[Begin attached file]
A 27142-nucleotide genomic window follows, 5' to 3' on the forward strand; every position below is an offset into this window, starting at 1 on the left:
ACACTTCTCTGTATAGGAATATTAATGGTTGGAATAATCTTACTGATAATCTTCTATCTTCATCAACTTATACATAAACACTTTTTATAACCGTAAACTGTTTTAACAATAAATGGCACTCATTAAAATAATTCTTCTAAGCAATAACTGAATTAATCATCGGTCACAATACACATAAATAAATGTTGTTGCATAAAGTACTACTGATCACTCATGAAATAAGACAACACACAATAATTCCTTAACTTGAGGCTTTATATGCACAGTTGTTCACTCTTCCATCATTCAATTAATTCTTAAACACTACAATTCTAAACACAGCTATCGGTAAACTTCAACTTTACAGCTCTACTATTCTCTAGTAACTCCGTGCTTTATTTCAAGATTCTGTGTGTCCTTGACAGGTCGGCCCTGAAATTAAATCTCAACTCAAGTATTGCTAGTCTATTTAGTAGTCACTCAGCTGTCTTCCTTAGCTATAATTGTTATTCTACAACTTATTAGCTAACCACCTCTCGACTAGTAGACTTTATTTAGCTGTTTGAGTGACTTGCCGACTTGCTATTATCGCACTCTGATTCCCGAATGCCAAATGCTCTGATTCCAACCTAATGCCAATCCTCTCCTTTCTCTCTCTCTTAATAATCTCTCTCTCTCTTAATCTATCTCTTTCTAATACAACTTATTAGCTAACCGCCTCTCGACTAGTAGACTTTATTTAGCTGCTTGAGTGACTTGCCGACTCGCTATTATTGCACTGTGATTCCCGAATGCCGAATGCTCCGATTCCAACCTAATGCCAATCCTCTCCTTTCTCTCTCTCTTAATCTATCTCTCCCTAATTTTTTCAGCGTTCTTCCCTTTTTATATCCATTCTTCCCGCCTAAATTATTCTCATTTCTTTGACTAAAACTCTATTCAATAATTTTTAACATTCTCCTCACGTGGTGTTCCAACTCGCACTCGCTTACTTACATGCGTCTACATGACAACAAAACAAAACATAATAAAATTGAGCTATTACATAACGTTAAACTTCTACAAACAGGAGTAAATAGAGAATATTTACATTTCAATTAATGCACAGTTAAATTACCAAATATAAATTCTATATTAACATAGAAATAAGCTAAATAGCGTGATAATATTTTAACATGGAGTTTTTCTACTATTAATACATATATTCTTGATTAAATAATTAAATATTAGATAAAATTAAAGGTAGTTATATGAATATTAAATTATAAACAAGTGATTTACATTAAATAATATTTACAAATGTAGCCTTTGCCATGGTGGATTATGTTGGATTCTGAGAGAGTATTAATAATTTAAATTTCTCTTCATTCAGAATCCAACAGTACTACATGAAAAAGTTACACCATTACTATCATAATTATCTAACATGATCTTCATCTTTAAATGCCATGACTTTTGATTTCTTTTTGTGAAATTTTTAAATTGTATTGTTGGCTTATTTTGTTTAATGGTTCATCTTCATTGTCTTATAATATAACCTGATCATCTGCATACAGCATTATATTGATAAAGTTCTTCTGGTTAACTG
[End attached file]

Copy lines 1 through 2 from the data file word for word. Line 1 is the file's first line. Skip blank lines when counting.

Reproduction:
A 27142-nucleotide genomic window follows, 5' to 3' on the forward strand; every position below is an offset into this window, starting at 1 on the left:
ACACTTCTCTGTATAGGAATATTAATGGTTGGAATAATCTTACTGATAATCTTCTATCTTCATCAACTTATACATAAACACTTTTTATAACCGTAAACTGTTTTAACAATAAATGGCACTCATTAAAATAATTCTTCTAAGCAATAACTGAATTAATCATCGGTCACAATACACATAAATAAATGTTGTTGCATAAAGTACTACTGATCACTCATGAAATAAGACAACACACAATAATTCCTTAACTTGAGGCTTTATATGCACAGTTGTTCACTCTTCCATCATTCAATTAATTCTTAAACACTACAATTCTAAACACAGCTATCGGTAAACTTCAACTTTACAGCTCTACTATTCTCTAGTAACTCCGTGCTTTATTTCAAGATTCTGTGTGTCCTTGACAGGTCGGCCCTGAAATTAAATCTCAACTCAAGTATTGCTAGTCTATTTAGTAGTCACTCAGCTGTCTTCCTTAGCTATAATTGTTATTCTACAACTTATTAGCTAACCACCTCTCGACTAGTAGACTTTATTTAGCTGTTTGAGTGACTTGCCGACTTGCTATTATCGCACTCTGATTCCCGAATGCCAAATGCTCTGATTCCAACCTAATGCCAATCCTCTCCTTTCTCTCTCTCTTAATAATCTCTCTCTCTCTTAATCTATCTCTTTCTAATACAACTTATTAGCTAACCGCCTCTCGACTAGTAGACTTTATTTAGCTGCTTGAGTGACTTGCCGACTCGCTATTATTGCACTGTGATTCCCGAATGCCGAATGCTCCGATTCCAACCTAATGCCAATCCTCTCCTTTCTCTCTCTCTTAATCTATCTCTCCCTAATTTTTTCAGCGTTCTTCCCTTTTTATATCCATTCTTCCCGCCTAAATTATTCTCATTTCTTTGACTAAAACTCTATTCAATAATTTTTAACATTCTCCTCACGTGGTGTTCCAACTCGCACTCGCTTACTTACATGCGTCTACATGACAACAAAACAAAACATAATAAAATTGAGCTATTACATAACGTTAAACTTCTACAAACAGGAGTAAATAGAGAATATTTACATTTCAATTAATGCACAGTTAAATTACCAAATATAAATTCTATATTAACATAGAAATAAGCTAAATAGCGTGATAATATTTTAACATGGAGTTTTTCTACTATTAATACATATATTCTTGATTAAATAATTAAATATTAGATAAAATTAAAGGTAGTTATATGAATATTAAATTATAAACAAGTGATTTACATTAAATAATATTTACAAATGTAGCCTTTGCCATGGTGGATTATGTTGGATTCTGAGAGAGTATTAATAATTTAAATTTCTCTTCATTCAGAATCCAACAGTACTACATGAAAAAGTTACACCATTACTATCATAATTATCTAACATGATCTTCATCTTTAAATGCCATGACTTTTGATTTCTTTTTGTGAAATTTTTAAATTGTATTGTTGGCTTATTTTGTTTAATGGTTCATCTTCATTGTCTTATAATATAACCTGATCATCTGCATACAGCATTATATTGATAAAGTTCTTCTGGTTAACTG